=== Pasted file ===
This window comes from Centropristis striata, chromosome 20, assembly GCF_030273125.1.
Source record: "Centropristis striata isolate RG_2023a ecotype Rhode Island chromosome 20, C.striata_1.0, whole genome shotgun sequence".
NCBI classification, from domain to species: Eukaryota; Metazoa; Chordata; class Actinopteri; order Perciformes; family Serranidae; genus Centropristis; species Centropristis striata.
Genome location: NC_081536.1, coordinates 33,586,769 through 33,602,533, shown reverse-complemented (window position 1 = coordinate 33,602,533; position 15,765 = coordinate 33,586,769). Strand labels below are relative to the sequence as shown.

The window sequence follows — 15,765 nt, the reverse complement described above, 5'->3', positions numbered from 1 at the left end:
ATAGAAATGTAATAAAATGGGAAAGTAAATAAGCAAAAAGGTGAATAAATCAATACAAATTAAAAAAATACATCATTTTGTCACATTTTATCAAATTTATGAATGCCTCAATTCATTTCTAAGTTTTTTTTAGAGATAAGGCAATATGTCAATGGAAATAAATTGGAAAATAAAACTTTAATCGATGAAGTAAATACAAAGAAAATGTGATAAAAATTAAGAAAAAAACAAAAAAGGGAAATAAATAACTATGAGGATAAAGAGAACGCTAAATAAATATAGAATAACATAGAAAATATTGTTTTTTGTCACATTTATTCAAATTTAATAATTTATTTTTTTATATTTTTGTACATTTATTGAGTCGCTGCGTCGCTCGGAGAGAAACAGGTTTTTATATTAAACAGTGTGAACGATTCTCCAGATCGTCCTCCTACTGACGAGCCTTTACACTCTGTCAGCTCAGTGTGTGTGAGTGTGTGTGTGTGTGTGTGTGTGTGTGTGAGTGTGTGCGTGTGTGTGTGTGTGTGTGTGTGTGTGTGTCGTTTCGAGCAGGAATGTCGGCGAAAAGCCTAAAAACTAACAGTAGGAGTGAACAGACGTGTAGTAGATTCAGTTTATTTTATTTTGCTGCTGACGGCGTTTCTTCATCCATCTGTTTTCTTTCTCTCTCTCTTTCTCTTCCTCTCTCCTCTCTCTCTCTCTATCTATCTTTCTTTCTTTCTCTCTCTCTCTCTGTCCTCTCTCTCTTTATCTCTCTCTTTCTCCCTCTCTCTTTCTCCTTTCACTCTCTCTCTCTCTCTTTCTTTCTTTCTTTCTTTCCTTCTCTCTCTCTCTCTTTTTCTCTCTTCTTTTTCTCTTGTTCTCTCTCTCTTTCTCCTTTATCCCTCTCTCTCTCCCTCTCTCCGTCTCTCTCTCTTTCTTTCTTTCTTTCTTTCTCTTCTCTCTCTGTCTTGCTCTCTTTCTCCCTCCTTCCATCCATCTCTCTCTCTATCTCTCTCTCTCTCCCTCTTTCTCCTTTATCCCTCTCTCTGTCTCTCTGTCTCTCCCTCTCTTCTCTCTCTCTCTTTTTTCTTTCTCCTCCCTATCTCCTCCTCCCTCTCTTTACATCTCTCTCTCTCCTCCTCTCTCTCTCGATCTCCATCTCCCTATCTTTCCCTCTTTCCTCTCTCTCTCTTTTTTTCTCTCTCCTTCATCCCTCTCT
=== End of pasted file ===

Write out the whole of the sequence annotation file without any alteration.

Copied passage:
This window comes from Centropristis striata, chromosome 20, assembly GCF_030273125.1.
Source record: "Centropristis striata isolate RG_2023a ecotype Rhode Island chromosome 20, C.striata_1.0, whole genome shotgun sequence".
NCBI classification, from domain to species: Eukaryota; Metazoa; Chordata; class Actinopteri; order Perciformes; family Serranidae; genus Centropristis; species Centropristis striata.
Genome location: NC_081536.1, coordinates 33,586,769 through 33,602,533, shown reverse-complemented (window position 1 = coordinate 33,602,533; position 15,765 = coordinate 33,586,769). Strand labels below are relative to the sequence as shown.

The window sequence follows — 15,765 nt, the reverse complement described above, 5'->3', positions numbered from 1 at the left end:
ATAGAAATGTAATAAAATGGGAAAGTAAATAAGCAAAAAGGTGAATAAATCAATACAAATTAAAAAAATACATCATTTTGTCACATTTTATCAAATTTATGAATGCCTCAATTCATTTCTAAGTTTTTTTTAGAGATAAGGCAATATGTCAATGGAAATAAATTGGAAAATAAAACTTTAATCGATGAAGTAAATACAAAGAAAATGTGATAAAAATTAAGAAAAAAACAAAAAAGGGAAATAAATAACTATGAGGATAAAGAGAACGCTAAATAAATATAGAATAACATAGAAAATATTGTTTTTTGTCACATTTATTCAAATTTAATAATTTATTTTTTTATATTTTTGTACATTTATTGAGTCGCTGCGTCGCTCGGAGAGAAACAGGTTTTTATATTAAACAGTGTGAACGATTCTCCAGATCGTCCTCCTACTGACGAGCCTTTACACTCTGTCAGCTCAGTGTGTGTGAGTGTGTGTGTGTGTGTGTGTGTGTGTGTGAGTGTGTGCGTGTGTGTGTGTGTGTGTGTGTGTGTGTGTCGTTTCGAGCAGGAATGTCGGCGAAAAGCCTAAAAACTAACAGTAGGAGTGAACAGACGTGTAGTAGATTCAGTTTATTTTATTTTGCTGCTGACGGCGTTTCTTCATCCATCTGTTTTCTTTCTCTCTCTCTTTCTCTTCCTCTCTCCTCTCTCTCTCTCTATCTATCTTTCTTTCTTTCTCTCTCTCTCTCTGTCCTCTCTCTCTTTATCTCTCTCTTTCTCCCTCTCTCTTTCTCCTTTCACTCTCTCTCTCTCTCTTTCTTTCTTTCTTTCTTTCCTTCTCTCTCTCTCTCTTTTTCTCTCTTCTTTTTCTCTTGTTCTCTCTCTCTTTCTCCTTTATCCCTCTCTCTCTCCCTCTCTCCGTCTCTCTCTCTTTCTTTCTTTCTTTCTTTCTCTTCTCTCTCTGTCTTGCTCTCTTTCTCCCTCCTTCCATCCATCTCTCTCTCTATCTCTCTCTCTCTCCCTCTTTCTCCTTTATCCCTCTCTCTGTCTCTCTGTCTCTCCCTCTCTTCTCTCTCTCTCTTTTTTCTTTCTCCTCCCTATCTCCTCCTCCCTCTCTTTACATCTCTCTCTCTCCTCCTCTCTCTCTCGATCTCCATCTCCCTATCTTTCCCTCTTTCCTCTCTCTCTCTTTTTTTCTCTCTCCTTCATCCCTCTCT